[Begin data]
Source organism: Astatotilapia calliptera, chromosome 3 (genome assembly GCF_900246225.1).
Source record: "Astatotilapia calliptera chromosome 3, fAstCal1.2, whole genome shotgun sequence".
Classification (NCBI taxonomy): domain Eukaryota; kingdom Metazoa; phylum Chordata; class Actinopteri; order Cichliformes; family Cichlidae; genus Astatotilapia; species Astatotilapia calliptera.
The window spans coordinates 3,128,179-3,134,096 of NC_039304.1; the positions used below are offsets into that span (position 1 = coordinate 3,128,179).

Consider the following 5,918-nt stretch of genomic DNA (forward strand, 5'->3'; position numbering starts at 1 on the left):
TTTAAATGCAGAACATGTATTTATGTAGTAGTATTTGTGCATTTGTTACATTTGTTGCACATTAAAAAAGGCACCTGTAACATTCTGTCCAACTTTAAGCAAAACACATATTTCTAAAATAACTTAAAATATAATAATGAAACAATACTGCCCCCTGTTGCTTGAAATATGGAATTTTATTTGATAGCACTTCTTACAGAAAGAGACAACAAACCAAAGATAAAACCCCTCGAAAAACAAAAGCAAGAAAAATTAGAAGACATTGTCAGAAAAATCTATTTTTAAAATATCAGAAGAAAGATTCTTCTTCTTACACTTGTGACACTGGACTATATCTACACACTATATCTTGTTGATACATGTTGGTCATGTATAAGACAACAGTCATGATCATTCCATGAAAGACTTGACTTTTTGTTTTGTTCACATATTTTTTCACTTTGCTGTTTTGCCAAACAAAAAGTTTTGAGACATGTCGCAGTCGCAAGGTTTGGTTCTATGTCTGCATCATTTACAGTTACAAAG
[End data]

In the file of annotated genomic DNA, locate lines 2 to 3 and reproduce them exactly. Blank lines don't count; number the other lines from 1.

Source record: "Astatotilapia calliptera chromosome 3, fAstCal1.2, whole genome shotgun sequence".
Classification (NCBI taxonomy): domain Eukaryota; kingdom Metazoa; phylum Chordata; class Actinopteri; order Cichliformes; family Cichlidae; genus Astatotilapia; species Astatotilapia calliptera.